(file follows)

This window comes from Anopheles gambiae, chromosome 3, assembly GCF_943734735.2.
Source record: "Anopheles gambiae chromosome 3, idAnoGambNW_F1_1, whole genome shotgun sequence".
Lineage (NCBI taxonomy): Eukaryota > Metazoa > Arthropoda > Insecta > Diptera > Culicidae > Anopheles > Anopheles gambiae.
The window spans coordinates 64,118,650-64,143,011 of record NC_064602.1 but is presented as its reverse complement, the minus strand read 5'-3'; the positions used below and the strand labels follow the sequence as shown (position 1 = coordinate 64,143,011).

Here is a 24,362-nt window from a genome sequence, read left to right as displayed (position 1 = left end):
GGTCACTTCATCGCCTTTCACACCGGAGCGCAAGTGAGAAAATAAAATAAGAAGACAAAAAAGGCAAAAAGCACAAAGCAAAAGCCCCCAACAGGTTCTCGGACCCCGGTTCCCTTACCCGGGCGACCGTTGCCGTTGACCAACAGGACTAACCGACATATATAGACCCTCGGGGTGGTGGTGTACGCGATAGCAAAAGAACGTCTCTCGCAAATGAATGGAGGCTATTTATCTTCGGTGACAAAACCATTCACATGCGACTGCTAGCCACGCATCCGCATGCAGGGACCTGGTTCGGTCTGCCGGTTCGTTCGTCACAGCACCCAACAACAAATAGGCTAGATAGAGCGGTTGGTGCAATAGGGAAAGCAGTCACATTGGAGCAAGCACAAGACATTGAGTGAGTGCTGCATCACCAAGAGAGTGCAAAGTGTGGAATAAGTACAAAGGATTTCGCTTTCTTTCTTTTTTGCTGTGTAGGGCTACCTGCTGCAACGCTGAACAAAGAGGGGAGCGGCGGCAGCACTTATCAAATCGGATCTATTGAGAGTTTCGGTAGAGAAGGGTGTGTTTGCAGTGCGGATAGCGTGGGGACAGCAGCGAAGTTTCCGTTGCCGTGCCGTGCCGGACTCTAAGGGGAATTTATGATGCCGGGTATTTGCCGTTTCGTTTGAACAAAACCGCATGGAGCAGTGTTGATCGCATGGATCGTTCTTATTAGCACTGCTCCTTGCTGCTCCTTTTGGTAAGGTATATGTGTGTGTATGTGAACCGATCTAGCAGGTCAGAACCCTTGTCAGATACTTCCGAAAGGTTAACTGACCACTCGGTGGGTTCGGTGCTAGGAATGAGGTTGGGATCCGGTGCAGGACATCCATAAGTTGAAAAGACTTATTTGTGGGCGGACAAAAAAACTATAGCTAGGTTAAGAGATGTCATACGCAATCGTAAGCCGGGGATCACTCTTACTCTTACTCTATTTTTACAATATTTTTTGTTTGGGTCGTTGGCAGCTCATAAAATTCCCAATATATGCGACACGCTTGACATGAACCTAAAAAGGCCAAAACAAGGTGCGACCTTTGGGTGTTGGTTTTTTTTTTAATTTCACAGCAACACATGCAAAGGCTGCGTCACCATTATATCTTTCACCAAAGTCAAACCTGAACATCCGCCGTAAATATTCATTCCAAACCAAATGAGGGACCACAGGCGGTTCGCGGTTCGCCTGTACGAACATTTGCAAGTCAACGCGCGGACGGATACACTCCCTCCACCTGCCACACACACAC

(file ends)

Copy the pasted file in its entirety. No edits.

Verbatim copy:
This window comes from Anopheles gambiae, chromosome 3, assembly GCF_943734735.2.
Source record: "Anopheles gambiae chromosome 3, idAnoGambNW_F1_1, whole genome shotgun sequence".
Lineage (NCBI taxonomy): Eukaryota > Metazoa > Arthropoda > Insecta > Diptera > Culicidae > Anopheles > Anopheles gambiae.
The window spans coordinates 64,118,650-64,143,011 of record NC_064602.1 but is presented as its reverse complement, the minus strand read 5'-3'; the positions used below and the strand labels follow the sequence as shown (position 1 = coordinate 64,143,011).

Here is a 24,362-nt window from a genome sequence, read left to right as displayed (position 1 = left end):
GGTCACTTCATCGCCTTTCACACCGGAGCGCAAGTGAGAAAATAAAATAAGAAGACAAAAAAGGCAAAAAGCACAAAGCAAAAGCCCCCAACAGGTTCTCGGACCCCGGTTCCCTTACCCGGGCGACCGTTGCCGTTGACCAACAGGACTAACCGACATATATAGACCCTCGGGGTGGTGGTGTACGCGATAGCAAAAGAACGTCTCTCGCAAATGAATGGAGGCTATTTATCTTCGGTGACAAAACCATTCACATGCGACTGCTAGCCACGCATCCGCATGCAGGGACCTGGTTCGGTCTGCCGGTTCGTTCGTCACAGCACCCAACAACAAATAGGCTAGATAGAGCGGTTGGTGCAATAGGGAAAGCAGTCACATTGGAGCAAGCACAAGACATTGAGTGAGTGCTGCATCACCAAGAGAGTGCAAAGTGTGGAATAAGTACAAAGGATTTCGCTTTCTTTCTTTTTTGCTGTGTAGGGCTACCTGCTGCAACGCTGAACAAAGAGGGGAGCGGCGGCAGCACTTATCAAATCGGATCTATTGAGAGTTTCGGTAGAGAAGGGTGTGTTTGCAGTGCGGATAGCGTGGGGACAGCAGCGAAGTTTCCGTTGCCGTGCCGTGCCGGACTCTAAGGGGAATTTATGATGCCGGGTATTTGCCGTTTCGTTTGAACAAAACCGCATGGAGCAGTGTTGATCGCATGGATCGTTCTTATTAGCACTGCTCCTTGCTGCTCCTTTTGGTAAGGTATATGTGTGTGTATGTGAACCGATCTAGCAGGTCAGAACCCTTGTCAGATACTTCCGAAAGGTTAACTGACCACTCGGTGGGTTCGGTGCTAGGAATGAGGTTGGGATCCGGTGCAGGACATCCATAAGTTGAAAAGACTTATTTGTGGGCGGACAAAAAAACTATAGCTAGGTTAAGAGATGTCATACGCAATCGTAAGCCGGGGATCACTCTTACTCTTACTCTATTTTTACAATATTTTTTGTTTGGGTCGTTGGCAGCTCATAAAATTCCCAATATATGCGACACGCTTGACATGAACCTAAAAAGGCCAAAACAAGGTGCGACCTTTGGGTGTTGGTTTTTTTTTTAATTTCACAGCAACACATGCAAAGGCTGCGTCACCATTATATCTTTCACCAAAGTCAAACCTGAACATCCGCCGTAAATATTCATTCCAAACCAAATGAGGGACCACAGGCGGTTCGCGGTTCGCCTGTACGAACATTTGCAAGTCAACGCGCGGACGGATACACTCCCTCCACCTGCCACACACACAC